Uranium is a silvery metallic chemical element that has atomic number
92 in the actinide series of the periodic table. The heaviest
naturally occurring element, uranium is nearly twice as dense as lead
and weakly radioactive. It occurs naturally in low concentrations in
soil, rock and water, and is commercially extracted from
uranium-bearing minerals such as uraninite. In nature, uranium atoms
exist as uranium-238 (99.275%), uranium-235 (0.72%), and a very small
amount of uranium-234 (0.0058%). Uranium decays slowly by emitting an
alpha particle. The half-life of uranium-238 is about 4.5 billion
years and that of uranium-235 is 700 million years, making them useful
in dating the age of the earth. Along with thorium and plutonium, it
is one of the three fissile elements, meaning it can easily break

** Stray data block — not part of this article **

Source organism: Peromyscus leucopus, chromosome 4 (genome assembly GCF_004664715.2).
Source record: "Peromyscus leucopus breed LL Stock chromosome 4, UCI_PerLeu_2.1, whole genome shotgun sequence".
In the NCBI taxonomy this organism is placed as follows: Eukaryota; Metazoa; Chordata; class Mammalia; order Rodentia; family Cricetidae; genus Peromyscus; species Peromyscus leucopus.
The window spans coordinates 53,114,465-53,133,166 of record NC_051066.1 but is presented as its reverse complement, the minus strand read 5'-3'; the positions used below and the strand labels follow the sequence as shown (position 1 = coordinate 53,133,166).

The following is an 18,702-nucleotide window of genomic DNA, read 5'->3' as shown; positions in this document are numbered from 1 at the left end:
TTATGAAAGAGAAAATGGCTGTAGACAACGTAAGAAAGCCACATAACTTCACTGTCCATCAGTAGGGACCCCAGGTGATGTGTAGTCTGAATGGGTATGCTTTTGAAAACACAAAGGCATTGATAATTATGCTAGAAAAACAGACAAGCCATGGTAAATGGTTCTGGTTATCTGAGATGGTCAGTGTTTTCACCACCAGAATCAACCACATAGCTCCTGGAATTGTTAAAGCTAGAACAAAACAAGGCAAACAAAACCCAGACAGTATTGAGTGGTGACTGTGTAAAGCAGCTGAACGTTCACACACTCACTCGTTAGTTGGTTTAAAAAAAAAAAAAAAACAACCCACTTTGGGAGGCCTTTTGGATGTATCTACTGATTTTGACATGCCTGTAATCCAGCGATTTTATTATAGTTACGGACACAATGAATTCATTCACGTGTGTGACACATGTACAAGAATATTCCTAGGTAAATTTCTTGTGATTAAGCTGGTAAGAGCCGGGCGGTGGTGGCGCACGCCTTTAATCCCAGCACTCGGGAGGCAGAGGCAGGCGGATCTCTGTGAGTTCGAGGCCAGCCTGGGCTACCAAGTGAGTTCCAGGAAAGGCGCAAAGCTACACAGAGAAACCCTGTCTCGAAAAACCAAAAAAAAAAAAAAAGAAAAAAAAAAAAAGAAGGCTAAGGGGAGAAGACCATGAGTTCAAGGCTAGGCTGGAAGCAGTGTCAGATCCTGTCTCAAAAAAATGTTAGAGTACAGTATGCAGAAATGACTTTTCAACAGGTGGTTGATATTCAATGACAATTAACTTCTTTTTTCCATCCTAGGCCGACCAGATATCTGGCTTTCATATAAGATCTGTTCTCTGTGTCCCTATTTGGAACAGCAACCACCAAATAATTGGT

apart to become lighter elements. This property of uranium-235 and to
a lesser degree uranium-233 generates the heat needed to run nuclear
reactors and provides the explosive material for nuclear weapons. Both
uses rely on the ability of uranium to produce a sustained nuclear
chain reaction. Depleted uranium (uranium-238) is used in kinetic
energy penetrators and armor plating.
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Today's selected anniversaries:
The Song Dynasty in Imperial China ended with a Mongolian victory in
the Battle of Yamen.
The search for the mouth of the Mississippi River led by French
explorer Robert Cavelier de La Salle ended with a mutiny and his
murder in present-day Texas.
Pluto was photographed for the first time, 15 years before it was
eventually discovered by Clyde Tombaugh at the Lowell Observatory.
Ten days after Pancho Villa and his cross-border raiders attacked
Columbus, New Mexico, U.S. General John J. Pershing led a punitive
expedition into Mexico to pursue Villa.
Argentine forces led by Alfredo Astiz occupied South Georgia,
precipitating the Falklands War against the United Kingdom.
Wikiquote of the day:
All Faith is false, all Faith is true: Truth is the shattered mirror
strown In myriad bits; while each believes his little bit the whole to
own. -- Sir Richard Francis Burton